Those communications with home affect more than the two people involved in them.

“Cell phones are probably the biggest source of distraction with the notifications we constantly get on our phones,” Symphony Bruce, Language Arts, said. “Phone calls are a big distraction. That noise startles everybody and depending on how long that phone call is, it provides quite the opportunity for conversation. But if somebody is coming in to grab a student, I find it to be pretty easy to get back on track.”

While everyone needs to eat, the purpose of school is to learn.

“We are a community of people trying to learn in the same environment, and we don’t all learn in the same way. We don’t interact in the same way,” Bruce said. “We want different things out of our teachers and out of our classmates and because of that we are in an environment that is going to be distracting no matter what.”

With this mandate, Crouther is trying to eliminate distractions in the classroom.

Last October, Crouther sent out a pre-recorded voice message and email alert to parents explaining the change in procedure. However, how that information has reached students is unclear. Principals referenced the fact during class meetings, Aug.17.

The change is restrictive but not meant to be punishing.

Kneedler described one experience.

“One day, I was very sick and I forgot lunch and I didn’t have money in my account. So my dad agreed to bring me Bread Co. for lunch. He brought in the food and he wasn’t allowed to give it to me,” Kneedler said. “I had to eat it in the lobby with him and he was just like sitting on the couch like, ‘Okay this is kind of ridiculous. It’s kind of an overkill.’”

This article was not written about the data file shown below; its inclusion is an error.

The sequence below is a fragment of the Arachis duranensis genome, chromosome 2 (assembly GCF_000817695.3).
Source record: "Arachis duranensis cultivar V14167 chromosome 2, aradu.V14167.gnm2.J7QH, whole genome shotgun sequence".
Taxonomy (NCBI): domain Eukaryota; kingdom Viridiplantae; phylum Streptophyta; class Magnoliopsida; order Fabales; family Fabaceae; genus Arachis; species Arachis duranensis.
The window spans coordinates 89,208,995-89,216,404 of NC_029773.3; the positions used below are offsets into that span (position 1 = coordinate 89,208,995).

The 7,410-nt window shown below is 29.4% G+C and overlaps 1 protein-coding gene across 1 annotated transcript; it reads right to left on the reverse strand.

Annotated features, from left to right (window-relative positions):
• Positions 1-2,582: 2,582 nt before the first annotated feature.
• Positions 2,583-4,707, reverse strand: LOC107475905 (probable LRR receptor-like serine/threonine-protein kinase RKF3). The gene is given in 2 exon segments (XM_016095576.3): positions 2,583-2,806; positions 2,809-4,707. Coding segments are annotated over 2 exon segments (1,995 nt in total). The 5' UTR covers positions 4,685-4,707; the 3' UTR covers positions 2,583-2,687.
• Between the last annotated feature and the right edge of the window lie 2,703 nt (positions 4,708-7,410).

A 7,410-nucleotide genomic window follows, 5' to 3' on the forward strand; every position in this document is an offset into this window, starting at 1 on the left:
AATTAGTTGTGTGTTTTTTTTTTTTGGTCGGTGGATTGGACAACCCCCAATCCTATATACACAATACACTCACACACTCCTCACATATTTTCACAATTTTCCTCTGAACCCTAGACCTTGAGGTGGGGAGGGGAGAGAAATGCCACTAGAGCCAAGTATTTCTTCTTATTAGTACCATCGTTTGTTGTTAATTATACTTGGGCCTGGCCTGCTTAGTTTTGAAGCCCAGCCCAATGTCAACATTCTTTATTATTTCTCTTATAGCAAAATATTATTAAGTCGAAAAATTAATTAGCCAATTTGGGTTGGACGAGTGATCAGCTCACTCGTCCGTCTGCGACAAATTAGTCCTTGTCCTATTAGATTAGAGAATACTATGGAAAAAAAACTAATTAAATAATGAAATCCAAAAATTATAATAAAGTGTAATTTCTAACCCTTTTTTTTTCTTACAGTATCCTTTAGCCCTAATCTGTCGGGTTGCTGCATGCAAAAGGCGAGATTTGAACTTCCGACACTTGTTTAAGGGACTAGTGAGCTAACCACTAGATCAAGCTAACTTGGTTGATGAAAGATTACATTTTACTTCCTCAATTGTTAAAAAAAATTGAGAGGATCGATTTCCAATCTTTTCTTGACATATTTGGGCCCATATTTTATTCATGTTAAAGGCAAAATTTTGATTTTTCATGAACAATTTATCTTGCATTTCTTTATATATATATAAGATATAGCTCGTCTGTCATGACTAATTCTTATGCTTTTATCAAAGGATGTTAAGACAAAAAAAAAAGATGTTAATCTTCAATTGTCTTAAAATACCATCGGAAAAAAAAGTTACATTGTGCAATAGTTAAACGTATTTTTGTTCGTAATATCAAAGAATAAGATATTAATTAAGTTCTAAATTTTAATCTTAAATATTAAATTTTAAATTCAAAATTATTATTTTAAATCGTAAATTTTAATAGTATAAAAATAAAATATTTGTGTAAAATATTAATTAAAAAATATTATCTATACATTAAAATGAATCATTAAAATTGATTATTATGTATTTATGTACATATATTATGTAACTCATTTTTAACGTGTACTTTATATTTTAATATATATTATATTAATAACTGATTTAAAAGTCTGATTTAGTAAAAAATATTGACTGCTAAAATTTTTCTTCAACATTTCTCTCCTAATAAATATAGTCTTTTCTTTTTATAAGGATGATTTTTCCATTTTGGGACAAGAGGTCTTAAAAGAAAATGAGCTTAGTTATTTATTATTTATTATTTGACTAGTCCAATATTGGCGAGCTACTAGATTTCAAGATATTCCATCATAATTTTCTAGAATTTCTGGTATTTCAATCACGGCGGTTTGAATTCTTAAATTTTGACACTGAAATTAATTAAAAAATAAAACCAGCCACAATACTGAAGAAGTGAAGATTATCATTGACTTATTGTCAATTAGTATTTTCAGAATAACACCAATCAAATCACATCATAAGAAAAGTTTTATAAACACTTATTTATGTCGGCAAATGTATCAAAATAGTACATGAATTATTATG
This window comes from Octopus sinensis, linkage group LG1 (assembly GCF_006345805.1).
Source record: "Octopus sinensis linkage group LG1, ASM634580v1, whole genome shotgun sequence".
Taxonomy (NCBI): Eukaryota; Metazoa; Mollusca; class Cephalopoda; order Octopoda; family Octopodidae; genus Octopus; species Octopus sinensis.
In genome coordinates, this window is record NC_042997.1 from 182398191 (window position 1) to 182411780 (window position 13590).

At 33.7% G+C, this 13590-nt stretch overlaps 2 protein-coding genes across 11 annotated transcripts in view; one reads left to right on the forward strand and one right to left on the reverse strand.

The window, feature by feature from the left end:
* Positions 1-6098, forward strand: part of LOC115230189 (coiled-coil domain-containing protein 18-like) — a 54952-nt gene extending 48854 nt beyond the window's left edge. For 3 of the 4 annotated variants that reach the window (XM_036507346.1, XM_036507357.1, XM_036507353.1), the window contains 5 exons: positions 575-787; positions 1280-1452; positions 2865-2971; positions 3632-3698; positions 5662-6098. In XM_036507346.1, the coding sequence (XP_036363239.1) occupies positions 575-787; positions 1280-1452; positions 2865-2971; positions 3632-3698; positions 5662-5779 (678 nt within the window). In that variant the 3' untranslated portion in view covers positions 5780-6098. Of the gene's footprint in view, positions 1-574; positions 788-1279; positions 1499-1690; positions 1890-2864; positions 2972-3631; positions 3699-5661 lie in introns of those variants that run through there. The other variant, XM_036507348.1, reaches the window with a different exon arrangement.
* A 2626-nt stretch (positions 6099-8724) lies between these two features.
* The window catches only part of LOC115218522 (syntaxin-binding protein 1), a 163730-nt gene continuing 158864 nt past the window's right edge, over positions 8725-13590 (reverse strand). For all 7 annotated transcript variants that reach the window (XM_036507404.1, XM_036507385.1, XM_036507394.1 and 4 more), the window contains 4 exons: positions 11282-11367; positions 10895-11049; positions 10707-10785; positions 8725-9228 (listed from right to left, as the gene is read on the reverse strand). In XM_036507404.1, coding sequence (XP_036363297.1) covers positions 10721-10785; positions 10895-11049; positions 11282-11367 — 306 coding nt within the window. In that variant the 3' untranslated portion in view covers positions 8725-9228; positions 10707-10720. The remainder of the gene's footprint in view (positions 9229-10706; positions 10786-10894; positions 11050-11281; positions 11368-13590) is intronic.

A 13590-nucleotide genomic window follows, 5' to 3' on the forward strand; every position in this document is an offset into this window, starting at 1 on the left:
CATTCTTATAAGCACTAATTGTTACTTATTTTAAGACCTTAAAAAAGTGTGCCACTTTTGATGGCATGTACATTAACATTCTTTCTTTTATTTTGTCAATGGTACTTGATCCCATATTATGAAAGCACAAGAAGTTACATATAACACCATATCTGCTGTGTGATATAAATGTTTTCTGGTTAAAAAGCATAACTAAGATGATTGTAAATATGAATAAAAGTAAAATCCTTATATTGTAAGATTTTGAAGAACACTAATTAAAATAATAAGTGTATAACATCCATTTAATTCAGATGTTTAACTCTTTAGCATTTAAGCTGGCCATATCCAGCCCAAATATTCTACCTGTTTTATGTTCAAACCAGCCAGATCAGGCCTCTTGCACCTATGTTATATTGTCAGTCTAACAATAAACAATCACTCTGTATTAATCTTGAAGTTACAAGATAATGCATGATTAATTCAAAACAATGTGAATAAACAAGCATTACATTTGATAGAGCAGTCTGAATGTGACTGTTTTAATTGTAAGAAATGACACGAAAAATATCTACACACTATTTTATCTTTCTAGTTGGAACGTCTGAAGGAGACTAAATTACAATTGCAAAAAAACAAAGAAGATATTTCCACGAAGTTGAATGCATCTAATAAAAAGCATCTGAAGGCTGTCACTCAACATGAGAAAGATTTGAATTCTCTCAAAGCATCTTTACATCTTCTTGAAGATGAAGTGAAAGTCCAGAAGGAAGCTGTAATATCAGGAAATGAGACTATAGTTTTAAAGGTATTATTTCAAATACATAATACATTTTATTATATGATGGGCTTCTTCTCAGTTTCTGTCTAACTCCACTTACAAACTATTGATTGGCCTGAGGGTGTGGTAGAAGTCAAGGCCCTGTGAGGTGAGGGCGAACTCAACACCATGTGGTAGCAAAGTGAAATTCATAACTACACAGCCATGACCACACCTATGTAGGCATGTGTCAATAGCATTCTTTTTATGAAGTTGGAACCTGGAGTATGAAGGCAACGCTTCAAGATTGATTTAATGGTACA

Crouther notes there are extenuating circumstances and school personnel are committed to the students.

“In that we’d have to say, ‘No problem, let’s get that soup and bring it on down here to the nurse’s office’ because it’s involving an illness,” Crouther said. “Or I would bring it over to the counseling department’s conference room. But it’s not going to get past the main office… Yes, there are extenuating circumstances where we have to step back for a minute, analyze that and proceed in the right direction. It’s in the best interest of the students.”

Communication may be the key to avoiding student and parent frustrations. Beyond the email and call home last October, the only word out to the community has been a mention in class meetings.

“I think it’s kind of frustrating when my parents can’t drop off my lunch if I forgot it or can’t bring me food from a different place just because it has the Jimmy John’s logo on it or something like that,” Ellie DuBroc (12) said. “I just think it’s kind of stupid.”

Parents can drop off items before 10:30 a.m., and a little creative thinking may bypass the issue.

“If you brought that in leftover form in a brown paper bag or, even better than that, if you rewrapped it in some type of cellophane, we’ll never know,” Crouther said. “That’s not what we’re looking for. We’re trying to solve the confusion at the front door.”

So next time food is rejected at the front door, remember that adult didn’t make the rule. She is just doing what is asked of her by her boss. She is just doing her job.

“As far as I’m concerned, I didn’t have any issue with it,” Laura Bradford, Welcome Center receptionist, said. “It came from above me, and I’m just going to leave it at that.”

Perhaps time spent on getting the word out would eliminate much time spent on enforcing the rule. In the meantime, note to self: No commercial food deliveries at school.

“We are a closed-campus lunch,” Crouther said. “We eat here what we provide here.”